If Wednesday’s Democratic Mayoral Debate at St. Francis Colleges is indicative of voter interest in the upcoming Mayoral election, we are in for an intense race.
The turnout was so high for the candidate forum that brought together five of the seven Democratic contenders, that many people who showed up did not even make it inside the auditorium. Almost immediately after it kicked off at 6:30 p.m. on Wednesday, security did not allow anyone in the premises as the auditorium reached its full capacity, while over 50 people formed a line outside in the hopes of getting in, but never did. Even members of the press were not allowed to enter. Security officials at the school said it would be a fire hazard.
“I went out of my way to get here,” said Irene Johnson, a retired school teacher from Forest Hills, Queens . “I don’t understand why would they have such an important event in a small venue.”
The forum, organized by the Brooklyn Reform Coalition, involved the candidates’ positions on various issues, ranging from rebuilding after Sandy, to the future of Long Island College Hospital, to charter schools, and the clean up of Gowanus Canal, amongst other issues of interest to the borough.
“Forums like these are very important for the public to decide who is best to do the job,” said Marisa Perez, a student from Park Slope, Brooklyn.
Michael Bloomberg, a republican turned independent, has served as New York City Mayor for three terms since his first election in 2002. Although, according to NYPD statistics, the city has become a safer, less violent place during his tenure, many see his policies to be controversial.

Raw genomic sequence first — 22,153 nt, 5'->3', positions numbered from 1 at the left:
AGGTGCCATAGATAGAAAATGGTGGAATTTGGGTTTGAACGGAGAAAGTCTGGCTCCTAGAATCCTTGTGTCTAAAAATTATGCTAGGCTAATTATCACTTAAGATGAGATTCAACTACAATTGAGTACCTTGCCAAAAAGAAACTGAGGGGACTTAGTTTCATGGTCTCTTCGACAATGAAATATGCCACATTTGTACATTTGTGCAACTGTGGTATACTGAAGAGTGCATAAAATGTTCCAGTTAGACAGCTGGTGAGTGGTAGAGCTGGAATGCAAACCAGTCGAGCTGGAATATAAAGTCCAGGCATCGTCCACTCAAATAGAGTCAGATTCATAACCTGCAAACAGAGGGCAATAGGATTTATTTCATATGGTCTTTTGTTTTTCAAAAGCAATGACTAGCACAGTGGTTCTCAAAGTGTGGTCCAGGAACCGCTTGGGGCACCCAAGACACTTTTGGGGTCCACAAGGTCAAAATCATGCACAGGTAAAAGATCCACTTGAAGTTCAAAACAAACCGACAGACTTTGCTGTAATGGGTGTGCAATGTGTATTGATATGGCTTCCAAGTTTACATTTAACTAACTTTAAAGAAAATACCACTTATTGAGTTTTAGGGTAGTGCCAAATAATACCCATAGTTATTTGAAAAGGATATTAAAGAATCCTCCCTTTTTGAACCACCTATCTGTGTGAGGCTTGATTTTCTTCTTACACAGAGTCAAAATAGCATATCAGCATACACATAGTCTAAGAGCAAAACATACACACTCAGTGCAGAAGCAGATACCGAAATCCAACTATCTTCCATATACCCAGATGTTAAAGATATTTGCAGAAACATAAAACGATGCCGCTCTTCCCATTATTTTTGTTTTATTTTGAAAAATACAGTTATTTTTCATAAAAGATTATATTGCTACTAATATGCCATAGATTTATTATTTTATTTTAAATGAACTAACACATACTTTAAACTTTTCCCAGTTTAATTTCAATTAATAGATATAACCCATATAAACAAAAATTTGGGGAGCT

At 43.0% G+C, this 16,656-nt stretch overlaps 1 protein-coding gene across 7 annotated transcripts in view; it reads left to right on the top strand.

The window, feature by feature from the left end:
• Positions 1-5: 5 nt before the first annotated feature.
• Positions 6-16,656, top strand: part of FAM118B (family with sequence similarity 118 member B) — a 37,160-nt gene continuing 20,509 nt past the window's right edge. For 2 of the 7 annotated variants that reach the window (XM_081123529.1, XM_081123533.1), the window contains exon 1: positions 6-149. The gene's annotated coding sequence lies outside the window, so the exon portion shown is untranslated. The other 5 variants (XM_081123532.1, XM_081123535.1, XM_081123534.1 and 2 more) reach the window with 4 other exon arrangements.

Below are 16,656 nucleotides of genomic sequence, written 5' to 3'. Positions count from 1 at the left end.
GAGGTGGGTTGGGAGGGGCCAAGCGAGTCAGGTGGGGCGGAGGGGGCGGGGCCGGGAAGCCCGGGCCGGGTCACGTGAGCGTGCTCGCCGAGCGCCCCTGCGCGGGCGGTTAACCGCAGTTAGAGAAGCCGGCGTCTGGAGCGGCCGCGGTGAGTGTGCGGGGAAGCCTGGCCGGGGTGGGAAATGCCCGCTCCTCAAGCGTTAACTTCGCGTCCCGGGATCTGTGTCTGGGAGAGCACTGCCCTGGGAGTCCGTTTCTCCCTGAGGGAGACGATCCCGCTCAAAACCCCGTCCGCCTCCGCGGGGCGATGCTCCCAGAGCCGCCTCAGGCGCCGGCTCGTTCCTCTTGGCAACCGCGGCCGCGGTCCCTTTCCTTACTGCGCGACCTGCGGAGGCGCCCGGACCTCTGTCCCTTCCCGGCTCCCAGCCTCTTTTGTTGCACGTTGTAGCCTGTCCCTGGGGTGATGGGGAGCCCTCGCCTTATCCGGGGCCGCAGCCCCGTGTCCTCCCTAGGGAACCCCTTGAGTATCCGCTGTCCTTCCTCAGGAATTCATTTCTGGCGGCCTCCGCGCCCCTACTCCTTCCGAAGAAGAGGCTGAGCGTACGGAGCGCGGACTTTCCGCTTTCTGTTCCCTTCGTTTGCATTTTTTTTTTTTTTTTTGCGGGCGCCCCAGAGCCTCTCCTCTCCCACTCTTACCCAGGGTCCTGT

“It’s time for him to go,” said Perez. “He’s taking away our freedoms, telling us what to eat, where to smoke, and what size drinks we should have!”
The Candidates taking part in the forum were City Comptroller John Liu, former City Comptroller Bill Thompson, Public Advocate Bill de Blasio, former City Councilmember Sal Albanese and City Council Speaker Christine Quinn.
The New Kings Democrats, one of the groups that constitute the Brooklyn Reform Coalition, which organized the event, posted an apology on its twitter account to those who did not get a seat at Wednesday’s forum.
“Apologies to all who couldn’t be seated at the mayoral forum,” one of the live tweets said. “Proves that we’re ready for change and people are motivated.”
The New York City mayoral election is scheduled to take place in November.